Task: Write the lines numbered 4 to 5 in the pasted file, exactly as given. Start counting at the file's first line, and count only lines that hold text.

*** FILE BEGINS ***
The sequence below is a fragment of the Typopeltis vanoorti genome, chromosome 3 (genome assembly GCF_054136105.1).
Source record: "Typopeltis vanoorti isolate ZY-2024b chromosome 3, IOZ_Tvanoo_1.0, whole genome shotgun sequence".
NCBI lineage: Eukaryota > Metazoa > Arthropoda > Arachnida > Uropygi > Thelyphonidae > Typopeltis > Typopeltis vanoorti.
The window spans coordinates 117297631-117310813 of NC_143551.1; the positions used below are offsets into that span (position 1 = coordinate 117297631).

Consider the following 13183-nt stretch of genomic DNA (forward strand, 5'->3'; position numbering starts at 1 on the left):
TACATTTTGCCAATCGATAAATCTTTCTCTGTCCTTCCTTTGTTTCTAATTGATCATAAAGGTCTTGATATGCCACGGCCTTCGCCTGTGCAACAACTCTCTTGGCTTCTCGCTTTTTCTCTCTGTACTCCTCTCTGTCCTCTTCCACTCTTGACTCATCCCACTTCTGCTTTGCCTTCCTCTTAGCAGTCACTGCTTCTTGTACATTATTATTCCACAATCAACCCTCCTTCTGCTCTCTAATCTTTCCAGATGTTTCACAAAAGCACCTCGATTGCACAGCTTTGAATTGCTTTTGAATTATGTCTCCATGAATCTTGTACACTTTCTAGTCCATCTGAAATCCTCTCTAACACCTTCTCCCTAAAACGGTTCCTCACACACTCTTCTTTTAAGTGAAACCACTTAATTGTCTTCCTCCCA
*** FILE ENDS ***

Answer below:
The window spans coordinates 117297631-117310813 of NC_143551.1; the positions used below are offsets into that span (position 1 = coordinate 117297631).

Consider the following 13183-nt stretch of genomic DNA (forward strand, 5'->3'; position numbering starts at 1 on the left):